Day 5 – 5/11/47
Finally got a full night of sleep. I woke only a few times, but fell right back to sleep. I was so close to Patagonia, I had comfort in the thought of eating and drinking and calling my girlfriend. I was so anxious to get into town that morning I didn’t even eat breakfast. I didn’t even have coffee, but that was because I needed to ration what little water I had left. On the way, I ate a Clif Bar and a packet of Justin’s Almond Butter.
It turned out I had about 5.5 miles to Patagonia from where I camped and I was glad I didn’t try pushing through in the dark. The landscape was nothing different the few more miles out to Harshaw Road Trailhead. The AZT follows Harshaw Road for about three miles and brings you into the little town of Patagonia. It felt weird walking on pavement after walking on dirt for so long, like I had to readjust my balance.
By this point, I was out of water in my Camelbak and well into my bottle of purified water from the spigot I found. That water didn’t taste bad, just had a weird, milky color and film from the purification tablets. By 10am I was sipping on the last quarter of it as I made it into town.
There was a heavy Border Patrol presence here. The little motor I kept hearing the night before was a drone for night surveillance. There were patrol SUVs on the hillsides, and the agents were a common sight in town.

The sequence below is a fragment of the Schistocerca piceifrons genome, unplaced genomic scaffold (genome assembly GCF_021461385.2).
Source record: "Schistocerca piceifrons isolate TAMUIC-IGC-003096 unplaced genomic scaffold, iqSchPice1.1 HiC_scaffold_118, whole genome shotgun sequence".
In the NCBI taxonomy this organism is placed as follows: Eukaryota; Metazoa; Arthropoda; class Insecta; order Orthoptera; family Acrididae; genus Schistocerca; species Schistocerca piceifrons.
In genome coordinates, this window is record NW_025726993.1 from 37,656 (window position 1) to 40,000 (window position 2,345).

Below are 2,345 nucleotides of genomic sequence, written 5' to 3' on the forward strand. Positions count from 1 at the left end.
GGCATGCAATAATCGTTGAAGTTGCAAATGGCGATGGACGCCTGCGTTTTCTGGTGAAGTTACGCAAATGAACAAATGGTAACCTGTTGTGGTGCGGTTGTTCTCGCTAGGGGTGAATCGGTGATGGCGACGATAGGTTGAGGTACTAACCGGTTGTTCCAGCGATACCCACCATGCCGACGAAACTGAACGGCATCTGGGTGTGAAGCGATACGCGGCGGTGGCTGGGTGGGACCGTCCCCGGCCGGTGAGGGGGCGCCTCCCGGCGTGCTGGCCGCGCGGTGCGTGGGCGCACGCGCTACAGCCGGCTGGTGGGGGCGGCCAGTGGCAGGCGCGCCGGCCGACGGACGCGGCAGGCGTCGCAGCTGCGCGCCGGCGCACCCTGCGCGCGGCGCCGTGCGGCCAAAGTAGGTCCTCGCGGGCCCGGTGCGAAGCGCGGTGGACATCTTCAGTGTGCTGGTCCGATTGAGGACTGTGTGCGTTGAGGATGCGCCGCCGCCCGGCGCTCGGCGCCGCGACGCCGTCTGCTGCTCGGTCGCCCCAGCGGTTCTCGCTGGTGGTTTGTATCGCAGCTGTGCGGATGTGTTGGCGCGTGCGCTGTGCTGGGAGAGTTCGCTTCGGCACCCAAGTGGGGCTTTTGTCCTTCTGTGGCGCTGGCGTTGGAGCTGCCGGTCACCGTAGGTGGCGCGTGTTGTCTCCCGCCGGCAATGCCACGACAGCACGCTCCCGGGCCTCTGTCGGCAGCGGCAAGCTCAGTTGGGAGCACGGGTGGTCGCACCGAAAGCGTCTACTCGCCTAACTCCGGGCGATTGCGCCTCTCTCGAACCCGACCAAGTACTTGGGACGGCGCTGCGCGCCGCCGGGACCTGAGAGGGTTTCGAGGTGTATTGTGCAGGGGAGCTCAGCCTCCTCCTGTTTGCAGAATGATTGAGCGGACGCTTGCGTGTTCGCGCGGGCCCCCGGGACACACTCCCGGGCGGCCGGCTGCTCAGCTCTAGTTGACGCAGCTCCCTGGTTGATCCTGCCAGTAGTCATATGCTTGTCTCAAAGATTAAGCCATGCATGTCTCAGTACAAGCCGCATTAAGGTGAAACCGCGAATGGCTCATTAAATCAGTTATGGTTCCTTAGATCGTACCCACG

On the way into town, I passed adobe and ranch style homes. A little old lady riding a bicycle up the road stopped and asked how I was doing and told me how much further I needed to go. People driving past me on the road waved to me. There were plenty of local businesses of the New Age/Hippy sort. I passed the post office, which marked the end of the trail, and immediately kept an eye out for a diner or cafe. I stopped at the first place I saw with a banner advertising “bakery, coffee, ice-cream.” It was called Ovens of Patagonia, and they just so happened to be AZT supporters, or Trail Angels.
I removed my pack outside on the covered patio, walked inside where there was a cooler of deli sandwiches, and another cooler of bottled drinks. I grabbed a roast beef sandwich, a bottle of red Gatorade, and a bottle of coconut water. I also needed to charge my phone. My phone had been dead since I left Parker Canyon Lake and my solar bank would not charge enough to charge the phone. I had been letting the bank soak up as many rays as it could as I hiked and tried to recharge my phone a few percentages at a time. So in the deli, I bought a wall to USB charger and the employees were kind enough to plug it in for me behind the counter.
Outside, I sat down at one of the tables with my pack next to me, stretched my legs out and drank most of the ice cold Gatorade bottle without taking a breath. I then ate the entire sandwich, finished the Gatorade, and then drank the coconut water.
While sitting out there, I talked with one of the employees. He told me they love the AZT hikers here and that I’m welcome to use their facilities as long as I need. They had a fenced off backyard where I could pop up the tent for the night if I wanted, and also use the bathroom and garden hose, etc. The bakery was part of a small business complex with a small court and fountain in the center. The man gave me the code to the keypad lock to gain access to the shared bathroom.
After I finished my coconut water, I brought my pack into the single restroom. I wiped down with body wipes, washed my face in the sink, and brushed my teeth. I took off my shoes and socks and washed the dirt off one foot at a time in the sink. I dried them the best I could and inspected the painful blisters that formed on my heels and center of my right foot. I applied Moleskin to them again and put on clean socks.
I felt human again.